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How to troubleshoot the blue screen of death for Windows 10

The blue screen of death is never a pretty sight. Learn how to troubleshoot and fix this dreaded issue in Windows 10, using a variety of different methods and tools.

The infamous blue screen of death is every Windows user's worst nightmare, so IT pros should be able to resolve this dreaded error as quickly as possible.

IT admins should also test before they install hardware, driver updates, or Windows or other software updates to proactively avoid the blue screen of death (BSOD). In the case that it does occur, however, organizations that have support agreements with Microsoft or another software service provider can log a service call for help. That takes time, however, and may cost money.

Alternatively, there are a variety of troubleshooting steps that IT can take when users encounter the blue screen of death in Windows 10. Microsoft provides some free tools in Windows 10 that can help in the troubleshooting process.

Find the cause of a crash or hang

The system failures associated with the BSOD can be categorized as either a "crash" or a "hang." A crash is when a software application or an OS function terminates unexpectedly and exits. If it is an OS function, the entire system will stop to prevent data corruption and create a file, Memory.dmp, which contains memory contents at the time of the crash (Figure 1).

Dump file
Figure 1. IT can configure dump file options in Startup and Recovery.

A hang is a different event in which the system is unresponsive. Potential causes include an application that exhausts memory resources, faulty hardware and an application running at high priority that denies resources to other applications. A poorly written application could have a memory leak when it continues to consume memory, denying other processes to necessary resources. If a system is hung, IT must manually force a memory dump, which differs from the process involved for a crash.

IT pros can use the Memory.dmp file in a post-mortem analysis to determine the cause of the crash or hang. The file contains the data structures and information about what was accessing registers and data in memory at the time of the crash or hang. IT can use a variety of tools, including Windbg, to open this file and examine the contents to find the culprit. IT can use some basic commands in these tools to gather data from the crash, such as the name of the offending driver or software.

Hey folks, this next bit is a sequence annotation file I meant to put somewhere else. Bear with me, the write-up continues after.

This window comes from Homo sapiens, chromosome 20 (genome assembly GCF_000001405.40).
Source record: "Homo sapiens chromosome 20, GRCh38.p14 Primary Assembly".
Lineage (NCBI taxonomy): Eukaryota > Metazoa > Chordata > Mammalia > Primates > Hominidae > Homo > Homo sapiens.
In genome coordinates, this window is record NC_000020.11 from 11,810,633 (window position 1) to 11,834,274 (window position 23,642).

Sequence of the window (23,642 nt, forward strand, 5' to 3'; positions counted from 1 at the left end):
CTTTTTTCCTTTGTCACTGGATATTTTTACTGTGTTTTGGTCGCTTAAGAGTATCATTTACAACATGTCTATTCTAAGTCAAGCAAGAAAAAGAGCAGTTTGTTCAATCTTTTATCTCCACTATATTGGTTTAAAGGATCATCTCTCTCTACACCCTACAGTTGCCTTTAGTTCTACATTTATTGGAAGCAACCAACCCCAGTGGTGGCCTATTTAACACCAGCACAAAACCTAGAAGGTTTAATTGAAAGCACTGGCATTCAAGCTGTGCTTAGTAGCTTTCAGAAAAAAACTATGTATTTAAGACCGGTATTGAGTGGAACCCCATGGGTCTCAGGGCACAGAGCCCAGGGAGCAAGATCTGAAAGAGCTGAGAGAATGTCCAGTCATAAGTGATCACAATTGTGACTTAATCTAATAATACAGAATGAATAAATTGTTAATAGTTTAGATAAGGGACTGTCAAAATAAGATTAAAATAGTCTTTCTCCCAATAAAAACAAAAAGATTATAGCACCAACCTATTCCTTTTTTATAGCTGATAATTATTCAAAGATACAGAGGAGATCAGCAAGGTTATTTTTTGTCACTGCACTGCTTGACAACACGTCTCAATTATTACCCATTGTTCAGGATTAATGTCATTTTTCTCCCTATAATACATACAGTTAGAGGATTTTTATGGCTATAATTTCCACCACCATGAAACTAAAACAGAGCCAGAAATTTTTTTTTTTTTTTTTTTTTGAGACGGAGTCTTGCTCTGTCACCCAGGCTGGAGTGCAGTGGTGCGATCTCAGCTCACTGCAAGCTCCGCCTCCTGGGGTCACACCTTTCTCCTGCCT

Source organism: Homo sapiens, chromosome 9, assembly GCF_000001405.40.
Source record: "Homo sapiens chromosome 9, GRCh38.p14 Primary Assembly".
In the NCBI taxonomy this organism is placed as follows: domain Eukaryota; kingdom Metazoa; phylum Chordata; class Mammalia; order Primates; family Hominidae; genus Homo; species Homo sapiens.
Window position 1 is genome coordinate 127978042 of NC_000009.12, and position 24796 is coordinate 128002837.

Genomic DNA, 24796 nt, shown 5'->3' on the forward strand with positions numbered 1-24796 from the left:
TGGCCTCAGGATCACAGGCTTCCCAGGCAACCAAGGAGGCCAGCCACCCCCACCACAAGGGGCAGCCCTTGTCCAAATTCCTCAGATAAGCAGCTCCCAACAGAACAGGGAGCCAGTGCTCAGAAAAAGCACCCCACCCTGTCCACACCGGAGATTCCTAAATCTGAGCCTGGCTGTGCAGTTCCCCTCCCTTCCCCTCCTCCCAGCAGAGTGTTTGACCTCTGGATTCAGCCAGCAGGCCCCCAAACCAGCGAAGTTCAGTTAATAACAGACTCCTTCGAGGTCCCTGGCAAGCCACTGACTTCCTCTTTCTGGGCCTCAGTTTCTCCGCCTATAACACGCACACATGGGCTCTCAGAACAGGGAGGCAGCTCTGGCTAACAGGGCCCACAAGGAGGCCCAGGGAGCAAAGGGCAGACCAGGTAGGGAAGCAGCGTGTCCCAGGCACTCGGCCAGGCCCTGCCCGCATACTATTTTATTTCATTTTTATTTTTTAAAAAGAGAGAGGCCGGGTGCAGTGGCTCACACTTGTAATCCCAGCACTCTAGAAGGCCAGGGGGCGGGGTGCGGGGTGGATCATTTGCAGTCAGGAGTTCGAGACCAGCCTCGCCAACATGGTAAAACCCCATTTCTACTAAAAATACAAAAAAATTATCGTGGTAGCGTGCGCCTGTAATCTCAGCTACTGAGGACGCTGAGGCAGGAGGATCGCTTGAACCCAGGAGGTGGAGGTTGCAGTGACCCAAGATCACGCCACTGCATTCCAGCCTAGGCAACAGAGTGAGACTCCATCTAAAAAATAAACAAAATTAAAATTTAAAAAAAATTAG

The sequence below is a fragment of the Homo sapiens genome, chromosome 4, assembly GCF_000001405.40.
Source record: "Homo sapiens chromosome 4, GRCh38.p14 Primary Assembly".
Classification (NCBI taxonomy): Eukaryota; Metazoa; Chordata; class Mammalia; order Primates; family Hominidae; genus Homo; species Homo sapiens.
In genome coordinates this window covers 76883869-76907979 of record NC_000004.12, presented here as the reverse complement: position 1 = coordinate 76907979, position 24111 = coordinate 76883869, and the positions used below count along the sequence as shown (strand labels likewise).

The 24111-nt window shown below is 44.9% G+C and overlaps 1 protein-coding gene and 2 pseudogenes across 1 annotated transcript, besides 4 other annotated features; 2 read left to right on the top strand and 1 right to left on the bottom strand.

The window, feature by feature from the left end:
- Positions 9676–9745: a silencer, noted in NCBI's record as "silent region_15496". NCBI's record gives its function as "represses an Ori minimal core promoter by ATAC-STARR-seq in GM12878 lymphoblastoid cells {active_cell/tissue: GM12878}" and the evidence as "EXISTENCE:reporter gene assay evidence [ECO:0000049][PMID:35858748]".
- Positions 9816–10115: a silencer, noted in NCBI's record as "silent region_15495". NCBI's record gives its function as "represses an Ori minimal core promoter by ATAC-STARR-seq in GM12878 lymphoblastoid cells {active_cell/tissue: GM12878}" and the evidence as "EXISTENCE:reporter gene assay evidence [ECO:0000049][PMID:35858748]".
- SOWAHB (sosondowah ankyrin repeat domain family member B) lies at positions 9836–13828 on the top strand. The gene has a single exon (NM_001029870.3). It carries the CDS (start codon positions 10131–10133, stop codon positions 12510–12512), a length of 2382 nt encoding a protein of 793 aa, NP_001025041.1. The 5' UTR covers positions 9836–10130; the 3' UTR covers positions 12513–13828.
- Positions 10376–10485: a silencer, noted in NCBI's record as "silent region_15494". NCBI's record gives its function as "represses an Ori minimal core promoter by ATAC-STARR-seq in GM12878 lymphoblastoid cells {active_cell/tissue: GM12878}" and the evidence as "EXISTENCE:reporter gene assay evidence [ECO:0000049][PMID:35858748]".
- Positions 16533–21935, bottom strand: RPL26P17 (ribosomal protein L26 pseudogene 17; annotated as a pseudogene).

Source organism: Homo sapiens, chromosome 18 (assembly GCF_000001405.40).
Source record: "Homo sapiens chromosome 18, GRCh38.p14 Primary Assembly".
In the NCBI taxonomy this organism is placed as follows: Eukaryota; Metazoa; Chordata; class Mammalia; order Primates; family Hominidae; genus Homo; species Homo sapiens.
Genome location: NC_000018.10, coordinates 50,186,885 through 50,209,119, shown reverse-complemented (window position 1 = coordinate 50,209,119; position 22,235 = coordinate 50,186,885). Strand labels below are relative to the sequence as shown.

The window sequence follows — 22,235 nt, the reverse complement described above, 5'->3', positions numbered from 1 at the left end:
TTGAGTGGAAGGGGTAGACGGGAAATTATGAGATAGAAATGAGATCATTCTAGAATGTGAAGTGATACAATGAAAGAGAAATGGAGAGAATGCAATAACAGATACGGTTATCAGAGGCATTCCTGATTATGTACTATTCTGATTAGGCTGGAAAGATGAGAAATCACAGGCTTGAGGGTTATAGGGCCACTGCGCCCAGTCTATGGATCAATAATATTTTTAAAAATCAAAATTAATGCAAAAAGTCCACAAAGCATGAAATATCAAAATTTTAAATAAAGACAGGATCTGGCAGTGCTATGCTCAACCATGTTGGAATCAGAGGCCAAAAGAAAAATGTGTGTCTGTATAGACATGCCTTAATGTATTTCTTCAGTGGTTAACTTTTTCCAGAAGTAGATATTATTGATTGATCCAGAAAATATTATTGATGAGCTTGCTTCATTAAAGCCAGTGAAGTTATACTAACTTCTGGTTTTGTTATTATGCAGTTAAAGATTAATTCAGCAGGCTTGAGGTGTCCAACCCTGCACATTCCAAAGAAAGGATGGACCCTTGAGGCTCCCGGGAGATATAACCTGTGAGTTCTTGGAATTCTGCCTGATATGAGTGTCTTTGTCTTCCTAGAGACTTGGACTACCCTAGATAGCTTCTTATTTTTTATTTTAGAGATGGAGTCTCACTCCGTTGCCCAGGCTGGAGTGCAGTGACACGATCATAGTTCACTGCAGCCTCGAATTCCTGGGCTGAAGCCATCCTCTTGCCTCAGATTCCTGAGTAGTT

IT pros should spend a few minutes with the end user to analyze what changed since the system was healthy and to narrow the scope of the work. IT should set up System Restore points to let the system roll back to a time prior to the problem.

To understand why users encounter the blue screen of death in Windows 10, IT should be aware of common causes of these failures, including:

  • Added new hardware
  • Added new software
  • Updated hardware drivers
  • Updated software, such as Windows updates or antivirus updates

Quick debug

The former Windows BSOD format (Figure 2) provided a stop code, which often includes the name of the offending driver or software as well as register contents.

BSOD
Figure 2. The former blue screen of death format.

The blue screen of death for Windows 10 has a new format (Figure 3), which also contains that stop code as well as a QR code. IT should use these codes to look for offending hardware or software component, usually a driver.

New BSOD
Figure 3. The blue screen of death format for Windows 10.

IT can perform the following debug sequence:

1. Reboot the computer. This could be a one-time issue, but IT pros should compare the stop codes if it's a reoccurring issue. IT pros should ask themselves questions such as, "Is it one driver or several?" Then they should start debugging.